Monday, October 8, 2018

The Texas Ranger

The Texas Rangers

 Hello everyone! If you’re ever in Waco, Texas be sure to make time to visit the Texas Ranger Hall of Fame and Museum. Plan to spend the afternoon…or maybe the day. The Rangers have a storied history and what better place is there to learn about them than in their own Museum and Hall of Fame? If you can’t make the trip, I’ll give you a small taste of the information you can find on their website to wet your appetite:  

  "They were men who could not be stampeded."

          Frontier Battalion Co. "B" about 1880, ©2009, TRHFM

That's the way the late Col. Homer Garrison, Jr., long-time director of the Texas Department of Public Safety, once described the men who have worn the silver or gold star of the Texas Rangers, the oldest state law enforcement agency in North America. The Rangers have a heritage that began with the earliest settlements in Texas. They have been compared to other world-famous law enforcement agencies, the FBI, Scotland Yard, and the Royal Canadian Mounted Police. 

Scores of books, from well-researched works of nonfiction to Wild West pulp novels to best-selling works of fiction, have been written about the Rangers. And numerous movies, radio shows and television shows have been inspired by the Rangers over the years.

The Rangers are part of the history of the Old West, and part of its mythology. Over the years, a distinct Ranger tradition has evolved. As former Ranger Capt. Bob Crowder once put it, "A Ranger is an officer who is able to handle any given situation without definite instructions from his commanding officer, or higher authority. This ability must be proven before a man becomes a Ranger."

Early Rangers were required to provide their own horses and equipment. They fought battles in which they were often outnumbered by as much as 50-to-1, so it was common for each man to carry multiple pistols, rifles and knives.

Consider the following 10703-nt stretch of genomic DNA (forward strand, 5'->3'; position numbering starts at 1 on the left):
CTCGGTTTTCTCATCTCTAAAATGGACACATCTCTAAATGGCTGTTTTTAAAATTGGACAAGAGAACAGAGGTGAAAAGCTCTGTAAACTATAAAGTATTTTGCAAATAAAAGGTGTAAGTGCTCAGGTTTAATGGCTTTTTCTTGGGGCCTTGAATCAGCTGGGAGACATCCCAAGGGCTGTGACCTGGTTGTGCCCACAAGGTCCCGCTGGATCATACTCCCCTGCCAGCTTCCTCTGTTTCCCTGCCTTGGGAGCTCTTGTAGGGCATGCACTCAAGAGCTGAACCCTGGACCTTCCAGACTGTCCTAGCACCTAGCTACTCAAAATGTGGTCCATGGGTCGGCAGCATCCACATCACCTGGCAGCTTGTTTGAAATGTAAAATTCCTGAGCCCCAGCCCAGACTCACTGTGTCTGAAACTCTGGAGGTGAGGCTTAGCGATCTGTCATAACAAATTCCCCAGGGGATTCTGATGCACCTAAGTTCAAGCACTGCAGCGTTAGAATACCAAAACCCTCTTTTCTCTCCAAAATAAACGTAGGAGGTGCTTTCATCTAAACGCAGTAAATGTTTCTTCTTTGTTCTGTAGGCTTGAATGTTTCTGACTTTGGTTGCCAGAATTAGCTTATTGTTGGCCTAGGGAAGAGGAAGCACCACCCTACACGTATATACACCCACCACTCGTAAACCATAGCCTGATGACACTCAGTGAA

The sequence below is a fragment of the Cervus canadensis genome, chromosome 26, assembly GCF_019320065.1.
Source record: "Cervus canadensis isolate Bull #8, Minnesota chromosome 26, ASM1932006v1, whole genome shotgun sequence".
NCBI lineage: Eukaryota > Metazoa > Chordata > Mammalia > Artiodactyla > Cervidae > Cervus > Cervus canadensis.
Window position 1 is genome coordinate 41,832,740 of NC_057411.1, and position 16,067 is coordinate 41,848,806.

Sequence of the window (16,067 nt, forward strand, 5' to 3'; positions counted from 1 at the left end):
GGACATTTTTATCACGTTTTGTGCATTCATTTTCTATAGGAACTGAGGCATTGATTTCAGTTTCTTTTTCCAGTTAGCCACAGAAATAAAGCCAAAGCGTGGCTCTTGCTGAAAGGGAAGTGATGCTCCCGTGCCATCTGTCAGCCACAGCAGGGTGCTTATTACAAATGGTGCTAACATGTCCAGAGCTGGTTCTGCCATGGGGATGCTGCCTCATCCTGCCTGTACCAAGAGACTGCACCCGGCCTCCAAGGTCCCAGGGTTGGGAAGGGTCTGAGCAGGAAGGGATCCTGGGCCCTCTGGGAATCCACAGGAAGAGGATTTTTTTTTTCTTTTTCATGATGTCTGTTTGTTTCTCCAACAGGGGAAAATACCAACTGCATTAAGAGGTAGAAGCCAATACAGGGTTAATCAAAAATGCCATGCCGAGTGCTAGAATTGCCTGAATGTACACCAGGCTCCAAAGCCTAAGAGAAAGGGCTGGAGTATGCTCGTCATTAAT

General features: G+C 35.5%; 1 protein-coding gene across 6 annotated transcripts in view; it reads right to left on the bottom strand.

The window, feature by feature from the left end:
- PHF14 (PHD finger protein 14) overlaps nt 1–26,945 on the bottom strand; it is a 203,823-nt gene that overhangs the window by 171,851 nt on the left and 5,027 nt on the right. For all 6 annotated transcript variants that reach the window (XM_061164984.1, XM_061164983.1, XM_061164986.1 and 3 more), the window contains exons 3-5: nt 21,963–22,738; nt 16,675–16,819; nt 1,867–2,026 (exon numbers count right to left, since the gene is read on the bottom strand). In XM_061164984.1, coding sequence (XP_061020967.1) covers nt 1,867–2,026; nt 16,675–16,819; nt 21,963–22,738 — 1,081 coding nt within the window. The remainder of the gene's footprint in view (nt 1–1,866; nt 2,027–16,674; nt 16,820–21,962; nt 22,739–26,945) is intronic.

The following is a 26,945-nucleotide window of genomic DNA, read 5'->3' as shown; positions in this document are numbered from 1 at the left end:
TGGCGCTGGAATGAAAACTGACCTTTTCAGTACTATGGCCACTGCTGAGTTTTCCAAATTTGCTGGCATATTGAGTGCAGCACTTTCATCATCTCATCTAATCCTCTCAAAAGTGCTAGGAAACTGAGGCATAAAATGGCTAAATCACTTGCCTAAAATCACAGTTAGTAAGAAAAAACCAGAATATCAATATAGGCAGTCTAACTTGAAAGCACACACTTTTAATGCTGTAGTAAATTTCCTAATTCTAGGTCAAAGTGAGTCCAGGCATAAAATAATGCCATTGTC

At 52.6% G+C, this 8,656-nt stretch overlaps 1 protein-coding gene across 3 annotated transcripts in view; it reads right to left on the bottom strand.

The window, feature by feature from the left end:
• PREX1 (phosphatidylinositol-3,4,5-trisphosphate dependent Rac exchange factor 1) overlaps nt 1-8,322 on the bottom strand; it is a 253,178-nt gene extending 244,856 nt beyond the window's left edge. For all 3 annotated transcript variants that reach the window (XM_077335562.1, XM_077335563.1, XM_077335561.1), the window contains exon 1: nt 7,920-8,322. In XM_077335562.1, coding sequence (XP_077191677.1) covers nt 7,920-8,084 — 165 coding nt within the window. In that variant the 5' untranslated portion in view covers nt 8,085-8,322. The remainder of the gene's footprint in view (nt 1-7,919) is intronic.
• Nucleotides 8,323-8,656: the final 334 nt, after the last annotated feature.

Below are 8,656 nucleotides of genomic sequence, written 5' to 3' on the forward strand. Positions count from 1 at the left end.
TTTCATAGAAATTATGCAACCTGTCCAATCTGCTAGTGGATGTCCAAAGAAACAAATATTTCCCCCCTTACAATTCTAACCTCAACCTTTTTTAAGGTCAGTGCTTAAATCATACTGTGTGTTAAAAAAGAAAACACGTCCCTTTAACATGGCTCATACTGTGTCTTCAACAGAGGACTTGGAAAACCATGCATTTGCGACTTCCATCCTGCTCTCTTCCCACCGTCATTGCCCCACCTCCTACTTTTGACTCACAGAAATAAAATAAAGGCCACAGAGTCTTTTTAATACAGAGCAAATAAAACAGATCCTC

Like Texas, the early Texas Ranger had multicultural roots. Company rolls show that Anglos, Hispanics and American Indians served in all ranks from private to captain. These men freely borrowed from each others' experience and equipment. While most had been born in the American South, many hailed from Ireland, Germany, Scotland and England and spoke with their native accents. Early Rangers shot Spanish pistols, Tennessee and Kentucky rifles, carried Bowie knifes made in Sheffield England and rode swift Mexican ponies. One writer said that a Texas Ranger could "ride like a Mexican, trail like an Indian, shoot like a Tennesseean, and fight like the devil."

The force, organized by the governor, was created "for the purpose of protecting the frontier against marauding or thieving parties, and for the suppression of lawlessness and crime throughout the state." Ranger captains picked their own men, who had to furnish their own horses and could dress as they choose. They did not even have a standard badge.

Today, you’re more apt to see Texas Rangers dressed in a more modern look:

A Texan to the core, I learned very early in life to respect and admire the Rangers and to be proud of their history. They are very special people. Well worth taking the time to learn about.

Texas Ranger Hall of Fame and Museum
100 Texas Ranger Trail
Waco, TX 76706
(254) 750-8631
Open 7 Days a Week

Continued Happy Reading!

Ginger Chambers

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Cat Dubie said...

Fascinating post. I enjoyed learning about the Texas Rangers and found their website amazing. Lots of great info there.

Cat Dubie

Ginger Chambers said...

Thanks, Cat. I'm glad you enjoyed it.